Overall survival (OS) for children with ALL treated on contemporary protocols is now > 90%. To further improve outcomes, stratification must direct intensive treatment to those patients with the highest risk of relapse. Whilst minimal residual disease (MRD) has emerged as the most powerful predictor of outcome, its use in isolation is insufficient to identify those patients with the greatest risk. To address this, we performed a detailed analysis of the entire patient cohort from the recently reported large multi-center randomized controlled trial, UKALL 2003. Integration of end of induction (EOI) MRD with other predictive factors - cytogenetics, age and white cell count (WCC) - allowed the identification of very high risk groups that are likely to benefit from early treatment intensification or novel therapies.
The UKALL 2003 trial recruited 3126 patients aged 1-25 years with Philadelphia-negative ALL between Oct 1, 2003, and June 30, 2011. Treatment was initially stratified based on NCI risk and cytogenetic results. Subsequent treatment was directed by EOI MRD measured using EuroMRD approved real-time quantitative PCR for immunoglobulin and T-cell receptor gene rearrangements. Analysis was performed on 2666 patients with available MRD results and focused on the systematic integration of MRD results with other patient characteristics to identify subgroups with a very poor OS (<75% at 5 years). MRD was considered positive at a level ≥0.005% and low risk if <0.005% unless otherwise stated.
Both MRD and cytogenetic risk group were independently predictive of survival. In particular, patients with high risk (HR) genetic abnormalities - low hypodiploidy, near haploidy, KMT2A (MLL) rearranged, iAMP21 and t(17;19)(q23;p13) (n=100) had a poor outcome with 5 yr OS of 76.0%. Combining these factors showed that MRD could stratify the HR cytogenetic subgroup with a significant difference in survival between those with low risk MRD and positive MRD (5yr OS 93.0 vs. 63.1%, p=0.002, n=43 vs. 57). Crucially, this demonstrates that HR cytogenetics are only truly poor risk in the context of poor treatment response. Importantly, there were almost no survivors following relapse in the HR cytogenetic/MRD positive group, whilst 50% of those with low risk MRD could be salvaged after relapse. In addition, whilst t(1;19)(q23;p13)was not considered a HR cytogenetic factor in this trial, combination with positive EOI MRD identified an additional subgroup of 20 patients with a 5yr OS of only 74.7% (vs. 96.7% in MRD low risk patients, p=0.003).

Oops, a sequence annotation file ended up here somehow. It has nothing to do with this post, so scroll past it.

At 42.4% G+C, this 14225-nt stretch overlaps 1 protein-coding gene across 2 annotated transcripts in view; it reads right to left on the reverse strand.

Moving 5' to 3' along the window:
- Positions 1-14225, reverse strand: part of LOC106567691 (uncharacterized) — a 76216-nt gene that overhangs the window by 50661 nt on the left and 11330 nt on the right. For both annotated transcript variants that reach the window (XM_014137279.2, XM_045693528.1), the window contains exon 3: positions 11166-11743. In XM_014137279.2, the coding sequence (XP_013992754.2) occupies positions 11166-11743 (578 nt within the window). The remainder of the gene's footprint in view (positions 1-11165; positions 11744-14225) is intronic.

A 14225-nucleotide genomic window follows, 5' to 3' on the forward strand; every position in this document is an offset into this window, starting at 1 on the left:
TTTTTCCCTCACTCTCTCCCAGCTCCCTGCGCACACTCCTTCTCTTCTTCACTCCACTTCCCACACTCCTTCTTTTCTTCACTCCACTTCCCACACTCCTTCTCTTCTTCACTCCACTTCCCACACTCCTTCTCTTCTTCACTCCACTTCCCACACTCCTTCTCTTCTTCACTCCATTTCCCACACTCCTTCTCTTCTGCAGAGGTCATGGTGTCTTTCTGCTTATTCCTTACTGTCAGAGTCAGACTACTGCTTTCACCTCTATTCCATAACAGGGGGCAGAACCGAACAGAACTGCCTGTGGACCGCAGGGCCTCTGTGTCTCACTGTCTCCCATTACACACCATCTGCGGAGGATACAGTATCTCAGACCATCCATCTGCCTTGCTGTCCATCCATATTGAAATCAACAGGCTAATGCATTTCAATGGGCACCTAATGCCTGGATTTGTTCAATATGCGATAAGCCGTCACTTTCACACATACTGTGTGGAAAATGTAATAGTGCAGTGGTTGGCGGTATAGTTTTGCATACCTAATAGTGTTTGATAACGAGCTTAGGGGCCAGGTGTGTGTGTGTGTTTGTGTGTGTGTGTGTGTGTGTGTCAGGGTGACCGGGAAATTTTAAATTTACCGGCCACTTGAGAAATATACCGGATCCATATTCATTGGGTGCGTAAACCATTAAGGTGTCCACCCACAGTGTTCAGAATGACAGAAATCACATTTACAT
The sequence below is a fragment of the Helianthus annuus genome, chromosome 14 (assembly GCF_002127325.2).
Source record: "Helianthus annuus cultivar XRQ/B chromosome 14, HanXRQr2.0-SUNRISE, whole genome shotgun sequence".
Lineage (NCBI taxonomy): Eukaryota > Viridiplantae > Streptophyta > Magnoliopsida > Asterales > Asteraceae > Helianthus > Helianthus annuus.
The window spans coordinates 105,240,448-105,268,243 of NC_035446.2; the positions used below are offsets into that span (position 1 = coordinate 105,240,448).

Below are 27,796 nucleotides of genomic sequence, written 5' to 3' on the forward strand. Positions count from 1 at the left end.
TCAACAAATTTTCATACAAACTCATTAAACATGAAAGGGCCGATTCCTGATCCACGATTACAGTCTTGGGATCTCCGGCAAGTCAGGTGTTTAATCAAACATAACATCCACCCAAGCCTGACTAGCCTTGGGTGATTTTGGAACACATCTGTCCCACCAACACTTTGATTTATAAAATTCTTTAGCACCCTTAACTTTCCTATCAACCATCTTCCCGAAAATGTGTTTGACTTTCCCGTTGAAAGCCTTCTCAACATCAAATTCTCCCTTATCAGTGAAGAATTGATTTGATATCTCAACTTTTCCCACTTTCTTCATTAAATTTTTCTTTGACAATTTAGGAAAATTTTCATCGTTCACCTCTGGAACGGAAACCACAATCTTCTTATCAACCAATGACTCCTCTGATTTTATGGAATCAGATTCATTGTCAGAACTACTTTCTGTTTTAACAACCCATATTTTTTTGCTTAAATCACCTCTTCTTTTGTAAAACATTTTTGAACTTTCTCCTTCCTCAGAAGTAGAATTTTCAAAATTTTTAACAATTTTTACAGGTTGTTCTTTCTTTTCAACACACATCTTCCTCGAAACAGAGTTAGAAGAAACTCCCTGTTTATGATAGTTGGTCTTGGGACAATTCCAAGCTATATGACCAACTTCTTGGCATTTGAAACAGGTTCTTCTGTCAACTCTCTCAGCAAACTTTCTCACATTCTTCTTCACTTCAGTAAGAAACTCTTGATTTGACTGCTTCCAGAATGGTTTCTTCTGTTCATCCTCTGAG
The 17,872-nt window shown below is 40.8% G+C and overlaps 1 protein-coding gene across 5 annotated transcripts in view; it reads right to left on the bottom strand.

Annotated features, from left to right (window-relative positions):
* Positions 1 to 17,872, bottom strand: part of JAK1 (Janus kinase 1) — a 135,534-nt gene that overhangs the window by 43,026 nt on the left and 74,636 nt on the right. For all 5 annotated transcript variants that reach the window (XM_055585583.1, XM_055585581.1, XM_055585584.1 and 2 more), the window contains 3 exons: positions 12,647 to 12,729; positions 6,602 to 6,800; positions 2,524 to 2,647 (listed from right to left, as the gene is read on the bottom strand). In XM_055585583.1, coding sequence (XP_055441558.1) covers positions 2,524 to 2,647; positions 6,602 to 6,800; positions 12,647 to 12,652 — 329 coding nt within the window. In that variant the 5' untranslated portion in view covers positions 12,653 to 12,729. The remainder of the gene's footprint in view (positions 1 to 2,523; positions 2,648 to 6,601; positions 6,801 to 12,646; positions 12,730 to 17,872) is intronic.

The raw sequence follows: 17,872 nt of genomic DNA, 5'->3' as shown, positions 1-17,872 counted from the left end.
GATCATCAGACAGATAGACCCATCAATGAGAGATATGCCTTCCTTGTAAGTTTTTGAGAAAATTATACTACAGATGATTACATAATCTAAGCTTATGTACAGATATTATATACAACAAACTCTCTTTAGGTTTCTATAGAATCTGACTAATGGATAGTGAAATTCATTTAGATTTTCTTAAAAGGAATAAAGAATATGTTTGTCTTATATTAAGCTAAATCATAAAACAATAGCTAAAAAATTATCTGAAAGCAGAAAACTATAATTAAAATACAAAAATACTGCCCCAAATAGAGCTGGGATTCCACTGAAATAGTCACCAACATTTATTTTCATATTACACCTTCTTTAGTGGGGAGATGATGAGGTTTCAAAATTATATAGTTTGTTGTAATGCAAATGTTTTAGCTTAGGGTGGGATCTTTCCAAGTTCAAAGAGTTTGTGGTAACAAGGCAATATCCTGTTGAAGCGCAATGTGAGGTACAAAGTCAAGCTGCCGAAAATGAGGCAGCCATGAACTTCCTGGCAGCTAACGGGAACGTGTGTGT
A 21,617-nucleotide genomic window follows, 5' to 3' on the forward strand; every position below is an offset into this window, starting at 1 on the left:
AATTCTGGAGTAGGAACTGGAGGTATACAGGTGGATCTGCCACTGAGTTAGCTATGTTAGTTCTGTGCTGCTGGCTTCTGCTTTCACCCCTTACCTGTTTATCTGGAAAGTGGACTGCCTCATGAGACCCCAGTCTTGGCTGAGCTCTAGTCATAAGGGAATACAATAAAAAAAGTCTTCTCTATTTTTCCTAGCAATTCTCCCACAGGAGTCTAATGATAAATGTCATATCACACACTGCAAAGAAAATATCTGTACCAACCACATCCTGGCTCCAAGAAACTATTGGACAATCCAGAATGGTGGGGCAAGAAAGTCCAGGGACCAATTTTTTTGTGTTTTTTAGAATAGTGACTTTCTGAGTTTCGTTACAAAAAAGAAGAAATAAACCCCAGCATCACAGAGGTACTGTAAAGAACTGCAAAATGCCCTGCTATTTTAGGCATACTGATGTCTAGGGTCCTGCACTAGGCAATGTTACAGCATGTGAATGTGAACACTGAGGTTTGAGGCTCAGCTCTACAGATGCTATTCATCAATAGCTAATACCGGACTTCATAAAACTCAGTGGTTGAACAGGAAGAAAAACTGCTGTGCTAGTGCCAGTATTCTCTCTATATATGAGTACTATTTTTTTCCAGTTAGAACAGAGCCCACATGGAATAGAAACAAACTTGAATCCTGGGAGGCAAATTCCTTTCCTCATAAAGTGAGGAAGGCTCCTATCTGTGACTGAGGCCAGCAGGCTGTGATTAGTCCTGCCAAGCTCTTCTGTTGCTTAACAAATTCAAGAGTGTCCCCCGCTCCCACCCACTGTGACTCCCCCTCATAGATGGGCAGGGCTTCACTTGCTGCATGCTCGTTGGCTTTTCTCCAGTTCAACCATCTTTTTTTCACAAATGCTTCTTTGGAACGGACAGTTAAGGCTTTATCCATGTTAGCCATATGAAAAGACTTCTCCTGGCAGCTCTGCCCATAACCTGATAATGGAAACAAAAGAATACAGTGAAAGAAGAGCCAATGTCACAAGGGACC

Whilst WCC at presentation was also predictive of outcome, this difference was significant only in those with B-ALL and not T-ALL. In B-ALL, WCC>100 x109/L was associated with significantly poorer survival (5yr OS 95.1 vs. 84.0%, p<0.0001) whilst high WCC in T-ALL had little effect on survival, even at WCC >200 x109/L (5yr OS 90.2 vs. 86.7%, p=0.283). Integration of MRD results allowed the identification of a very high risk group with B-ALL, WCC>100 and positive EOI MRD (n=80) which had a 5yr OS of only 71.3%. Further breakdown by cytogenetic risk group showed those patients with good risk cytogenetics (ETV6-RUNX1, high hyperdiploidy) (n=19) had a remarkably good survival despite WCC>100 (5yr OS 94%). In contrast, those with intermediate (n=34) or HR cytogenetics (n=15) had a very poor 5yr OS (65.7% and 60.0% respectively).
Older age (≥10yr) was also associated with poorer outcomes compared to those <10yr (5yr OS 95.8 vs. 87.4%, p<0.0001). Integration with MRD results further separated these groups but did not identify a very high risk subgroup. However, combining older age with a higher EOI MRD cut-off of 1% successfully identified a subgroup (n=96) with a very poor 5yr OS of 51.3% (vs. 91.4% in those with MRD<1%, p<0.0001). Interestingly, this was independent of cytogenetic risk group.
Through the integration of EOI MRD with other risk factors in a large pediatric ALL cohort we have identified a population of patients with a very poor OS. When combined, these criteria select only 6% of all patients, but capture 35% of all deaths suggesting current treatment is suboptimal in this group. This information is essential for the planning of future trials to ensure that treatment intensification and novel therapies are targeted at those patients at greatest risk, whilst avoiding unnecessary treatment in those patients that already experience good outcomes.
No relevant conflicts of interest to declare.
Asterisk with author names denotes non-ASH members.